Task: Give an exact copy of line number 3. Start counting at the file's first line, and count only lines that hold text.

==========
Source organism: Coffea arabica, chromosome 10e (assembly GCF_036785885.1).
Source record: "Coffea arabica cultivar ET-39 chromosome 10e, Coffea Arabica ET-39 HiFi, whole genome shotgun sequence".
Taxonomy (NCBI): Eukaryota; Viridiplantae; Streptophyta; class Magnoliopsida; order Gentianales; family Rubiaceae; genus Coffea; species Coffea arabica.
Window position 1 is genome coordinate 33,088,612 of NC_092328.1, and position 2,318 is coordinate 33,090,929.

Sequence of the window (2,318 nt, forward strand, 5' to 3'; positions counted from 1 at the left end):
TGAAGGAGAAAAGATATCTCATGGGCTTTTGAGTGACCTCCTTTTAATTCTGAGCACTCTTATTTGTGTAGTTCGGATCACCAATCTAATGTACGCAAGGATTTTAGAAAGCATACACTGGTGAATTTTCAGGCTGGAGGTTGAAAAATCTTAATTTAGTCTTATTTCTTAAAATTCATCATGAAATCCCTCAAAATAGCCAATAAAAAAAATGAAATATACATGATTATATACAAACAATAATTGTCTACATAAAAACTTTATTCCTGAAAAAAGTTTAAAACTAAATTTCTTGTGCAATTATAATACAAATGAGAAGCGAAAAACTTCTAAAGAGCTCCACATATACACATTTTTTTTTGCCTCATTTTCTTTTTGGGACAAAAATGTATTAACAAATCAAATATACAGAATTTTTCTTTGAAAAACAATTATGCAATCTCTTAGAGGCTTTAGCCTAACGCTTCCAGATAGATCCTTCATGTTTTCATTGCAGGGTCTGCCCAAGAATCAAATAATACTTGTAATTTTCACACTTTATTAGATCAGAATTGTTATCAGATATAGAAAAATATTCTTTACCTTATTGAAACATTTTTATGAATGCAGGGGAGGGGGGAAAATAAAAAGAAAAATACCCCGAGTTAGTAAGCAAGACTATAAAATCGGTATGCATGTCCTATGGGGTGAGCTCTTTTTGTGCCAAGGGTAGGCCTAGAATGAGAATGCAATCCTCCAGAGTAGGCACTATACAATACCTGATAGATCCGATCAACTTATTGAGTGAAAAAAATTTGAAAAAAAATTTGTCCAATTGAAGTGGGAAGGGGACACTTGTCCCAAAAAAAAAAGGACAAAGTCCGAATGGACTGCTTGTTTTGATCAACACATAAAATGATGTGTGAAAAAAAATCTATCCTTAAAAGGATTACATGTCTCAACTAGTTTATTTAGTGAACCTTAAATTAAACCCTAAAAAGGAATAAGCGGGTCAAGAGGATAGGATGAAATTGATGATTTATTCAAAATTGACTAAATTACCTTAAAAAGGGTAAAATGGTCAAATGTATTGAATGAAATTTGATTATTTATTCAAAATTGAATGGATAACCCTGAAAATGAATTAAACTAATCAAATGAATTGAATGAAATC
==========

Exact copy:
Taxonomy (NCBI): Eukaryota; Viridiplantae; Streptophyta; class Magnoliopsida; order Gentianales; family Rubiaceae; genus Coffea; species Coffea arabica.